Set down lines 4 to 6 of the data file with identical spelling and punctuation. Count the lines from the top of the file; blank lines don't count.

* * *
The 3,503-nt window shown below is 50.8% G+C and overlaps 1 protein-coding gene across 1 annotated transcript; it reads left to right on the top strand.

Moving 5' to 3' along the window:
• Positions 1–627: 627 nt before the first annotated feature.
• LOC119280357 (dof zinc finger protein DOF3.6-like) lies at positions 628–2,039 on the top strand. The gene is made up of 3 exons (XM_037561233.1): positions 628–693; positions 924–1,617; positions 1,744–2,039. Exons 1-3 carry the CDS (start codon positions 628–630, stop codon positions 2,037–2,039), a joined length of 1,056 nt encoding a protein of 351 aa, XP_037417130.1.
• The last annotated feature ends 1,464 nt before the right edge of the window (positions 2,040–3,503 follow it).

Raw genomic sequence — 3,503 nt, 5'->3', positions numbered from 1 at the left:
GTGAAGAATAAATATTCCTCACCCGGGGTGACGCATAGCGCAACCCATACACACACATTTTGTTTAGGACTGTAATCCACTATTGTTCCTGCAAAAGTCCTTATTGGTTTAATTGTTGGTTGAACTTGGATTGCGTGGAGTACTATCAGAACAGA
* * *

• LOC119280357 (dof zinc finger protein DOF3.6-like) lies at positions 628–2,039 on the top strand. The gene is made up of 3 exons (XM_037561233.1): positions 628–693; positions 924–1,617; positions 1,744–2,039. Exons 1-3 carry the CDS (start codon positions 628–630, stop codon positions 2,037–2,039), a joined length of 1,056 nt encoding a protein of 351 aa, XP_037417130.1.
• The last annotated feature ends 1,464 nt before the right edge of the window (positions 2,040–3,503 follow it).

Raw genomic sequence — 3,503 nt, 5'->3', positions numbered from 1 at the left: